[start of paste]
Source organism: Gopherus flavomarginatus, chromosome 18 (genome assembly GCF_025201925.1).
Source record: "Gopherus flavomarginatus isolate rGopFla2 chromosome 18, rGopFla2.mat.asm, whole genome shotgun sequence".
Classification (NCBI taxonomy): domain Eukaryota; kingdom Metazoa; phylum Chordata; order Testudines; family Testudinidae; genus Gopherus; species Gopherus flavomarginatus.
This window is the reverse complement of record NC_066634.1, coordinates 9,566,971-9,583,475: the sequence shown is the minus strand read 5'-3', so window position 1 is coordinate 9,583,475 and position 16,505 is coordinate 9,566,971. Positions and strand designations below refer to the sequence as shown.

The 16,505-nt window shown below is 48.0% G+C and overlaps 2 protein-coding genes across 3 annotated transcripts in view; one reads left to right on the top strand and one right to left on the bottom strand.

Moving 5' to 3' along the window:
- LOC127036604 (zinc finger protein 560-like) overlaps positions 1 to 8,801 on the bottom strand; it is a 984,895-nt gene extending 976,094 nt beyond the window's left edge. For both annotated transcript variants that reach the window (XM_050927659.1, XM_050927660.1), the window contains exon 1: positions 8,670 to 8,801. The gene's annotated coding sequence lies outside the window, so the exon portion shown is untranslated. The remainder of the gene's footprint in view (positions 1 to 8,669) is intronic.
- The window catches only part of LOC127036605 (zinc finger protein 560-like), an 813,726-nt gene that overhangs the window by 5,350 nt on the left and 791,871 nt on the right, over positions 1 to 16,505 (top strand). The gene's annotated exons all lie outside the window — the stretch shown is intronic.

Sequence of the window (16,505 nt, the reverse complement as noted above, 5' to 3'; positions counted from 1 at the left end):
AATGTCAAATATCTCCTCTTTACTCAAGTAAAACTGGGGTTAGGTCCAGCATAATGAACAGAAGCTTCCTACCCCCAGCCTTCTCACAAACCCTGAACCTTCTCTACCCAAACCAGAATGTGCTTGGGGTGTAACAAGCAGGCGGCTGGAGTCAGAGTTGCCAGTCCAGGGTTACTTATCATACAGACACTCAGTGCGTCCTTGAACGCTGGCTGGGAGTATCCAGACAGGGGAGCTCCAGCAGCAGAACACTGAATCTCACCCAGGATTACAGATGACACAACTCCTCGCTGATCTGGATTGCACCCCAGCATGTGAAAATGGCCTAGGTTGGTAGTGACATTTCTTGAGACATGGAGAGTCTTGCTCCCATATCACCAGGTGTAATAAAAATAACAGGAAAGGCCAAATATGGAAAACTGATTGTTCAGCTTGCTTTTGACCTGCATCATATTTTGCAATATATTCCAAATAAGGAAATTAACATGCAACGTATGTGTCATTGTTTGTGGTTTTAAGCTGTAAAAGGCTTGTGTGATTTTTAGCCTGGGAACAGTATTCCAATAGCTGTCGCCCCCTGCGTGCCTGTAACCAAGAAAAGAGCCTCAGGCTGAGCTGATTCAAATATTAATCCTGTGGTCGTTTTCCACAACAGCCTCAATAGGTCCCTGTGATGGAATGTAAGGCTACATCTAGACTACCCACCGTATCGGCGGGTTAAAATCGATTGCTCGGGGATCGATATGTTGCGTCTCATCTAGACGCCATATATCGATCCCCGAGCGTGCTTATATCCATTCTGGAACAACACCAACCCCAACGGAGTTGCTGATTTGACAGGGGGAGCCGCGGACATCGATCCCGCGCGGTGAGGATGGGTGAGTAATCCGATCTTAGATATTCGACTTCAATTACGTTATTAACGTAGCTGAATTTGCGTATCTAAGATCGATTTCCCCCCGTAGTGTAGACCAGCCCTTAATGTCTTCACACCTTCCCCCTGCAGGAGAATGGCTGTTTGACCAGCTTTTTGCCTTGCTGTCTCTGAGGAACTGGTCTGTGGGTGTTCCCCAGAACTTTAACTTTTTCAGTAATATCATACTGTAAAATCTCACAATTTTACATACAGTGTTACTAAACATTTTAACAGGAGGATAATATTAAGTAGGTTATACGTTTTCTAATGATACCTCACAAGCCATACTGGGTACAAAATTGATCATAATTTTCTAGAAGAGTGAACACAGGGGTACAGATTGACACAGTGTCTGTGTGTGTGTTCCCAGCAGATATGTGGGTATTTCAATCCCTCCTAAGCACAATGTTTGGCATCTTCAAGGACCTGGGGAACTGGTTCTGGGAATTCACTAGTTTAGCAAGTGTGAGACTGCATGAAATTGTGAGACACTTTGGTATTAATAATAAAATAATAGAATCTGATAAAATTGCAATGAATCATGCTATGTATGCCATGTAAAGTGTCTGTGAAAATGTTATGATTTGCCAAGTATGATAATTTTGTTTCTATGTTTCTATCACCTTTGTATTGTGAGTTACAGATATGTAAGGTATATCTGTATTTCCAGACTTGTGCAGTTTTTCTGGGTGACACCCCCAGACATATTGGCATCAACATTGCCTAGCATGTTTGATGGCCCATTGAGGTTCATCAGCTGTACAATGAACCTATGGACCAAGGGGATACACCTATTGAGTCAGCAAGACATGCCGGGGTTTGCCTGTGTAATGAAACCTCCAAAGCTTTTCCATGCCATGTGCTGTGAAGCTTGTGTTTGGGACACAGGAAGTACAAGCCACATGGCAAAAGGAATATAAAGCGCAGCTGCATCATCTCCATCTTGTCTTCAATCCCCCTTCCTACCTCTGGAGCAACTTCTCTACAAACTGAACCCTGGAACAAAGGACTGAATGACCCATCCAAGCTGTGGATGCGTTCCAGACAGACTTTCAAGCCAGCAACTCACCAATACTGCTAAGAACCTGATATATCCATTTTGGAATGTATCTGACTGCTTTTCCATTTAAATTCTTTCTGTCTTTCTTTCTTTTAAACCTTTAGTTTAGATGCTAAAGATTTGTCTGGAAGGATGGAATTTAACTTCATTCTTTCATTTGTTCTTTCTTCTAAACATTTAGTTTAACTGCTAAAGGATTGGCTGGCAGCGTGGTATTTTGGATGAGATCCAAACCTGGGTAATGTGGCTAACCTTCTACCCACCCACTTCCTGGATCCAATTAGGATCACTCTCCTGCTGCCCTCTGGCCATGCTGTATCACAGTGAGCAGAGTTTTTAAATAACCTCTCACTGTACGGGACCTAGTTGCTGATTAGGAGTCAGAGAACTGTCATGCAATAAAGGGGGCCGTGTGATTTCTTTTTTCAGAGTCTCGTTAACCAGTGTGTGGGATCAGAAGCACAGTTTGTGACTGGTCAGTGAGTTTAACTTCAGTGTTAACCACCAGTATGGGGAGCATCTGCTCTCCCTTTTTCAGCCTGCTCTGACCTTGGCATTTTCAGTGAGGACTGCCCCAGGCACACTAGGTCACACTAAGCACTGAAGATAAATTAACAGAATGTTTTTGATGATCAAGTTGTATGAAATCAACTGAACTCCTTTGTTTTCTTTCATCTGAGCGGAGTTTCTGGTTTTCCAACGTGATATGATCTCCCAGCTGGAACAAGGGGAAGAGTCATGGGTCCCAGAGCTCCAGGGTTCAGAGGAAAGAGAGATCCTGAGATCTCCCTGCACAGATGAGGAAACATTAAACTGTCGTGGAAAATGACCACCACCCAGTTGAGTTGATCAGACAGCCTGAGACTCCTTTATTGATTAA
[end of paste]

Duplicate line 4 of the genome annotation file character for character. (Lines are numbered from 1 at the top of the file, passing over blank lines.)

This window is the reverse complement of record NC_066634.1, coordinates 9,566,971-9,583,475: the sequence shown is the minus strand read 5'-3', so window position 1 is coordinate 9,583,475 and position 16,505 is coordinate 9,566,971. Positions and strand designations below refer to the sequence as shown.